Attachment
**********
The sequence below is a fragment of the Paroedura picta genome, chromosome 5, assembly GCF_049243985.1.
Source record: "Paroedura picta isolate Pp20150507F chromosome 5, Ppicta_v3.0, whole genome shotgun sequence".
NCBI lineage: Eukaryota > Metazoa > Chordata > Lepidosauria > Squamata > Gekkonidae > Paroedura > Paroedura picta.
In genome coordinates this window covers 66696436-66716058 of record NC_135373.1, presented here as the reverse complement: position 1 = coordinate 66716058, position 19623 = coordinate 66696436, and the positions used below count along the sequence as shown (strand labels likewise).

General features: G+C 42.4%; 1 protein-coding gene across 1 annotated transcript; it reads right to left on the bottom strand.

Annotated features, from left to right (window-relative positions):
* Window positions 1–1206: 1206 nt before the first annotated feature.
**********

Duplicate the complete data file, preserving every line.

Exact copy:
The sequence below is a fragment of the Paroedura picta genome, chromosome 5, assembly GCF_049243985.1.
Source record: "Paroedura picta isolate Pp20150507F chromosome 5, Ppicta_v3.0, whole genome shotgun sequence".
NCBI lineage: Eukaryota > Metazoa > Chordata > Lepidosauria > Squamata > Gekkonidae > Paroedura > Paroedura picta.
In genome coordinates this window covers 66696436-66716058 of record NC_135373.1, presented here as the reverse complement: position 1 = coordinate 66716058, position 19623 = coordinate 66696436, and the positions used below count along the sequence as shown (strand labels likewise).

General features: G+C 42.4%; 1 protein-coding gene across 1 annotated transcript; it reads right to left on the bottom strand.

Annotated features, from left to right (window-relative positions):
* Window positions 1–1206: 1206 nt before the first annotated feature.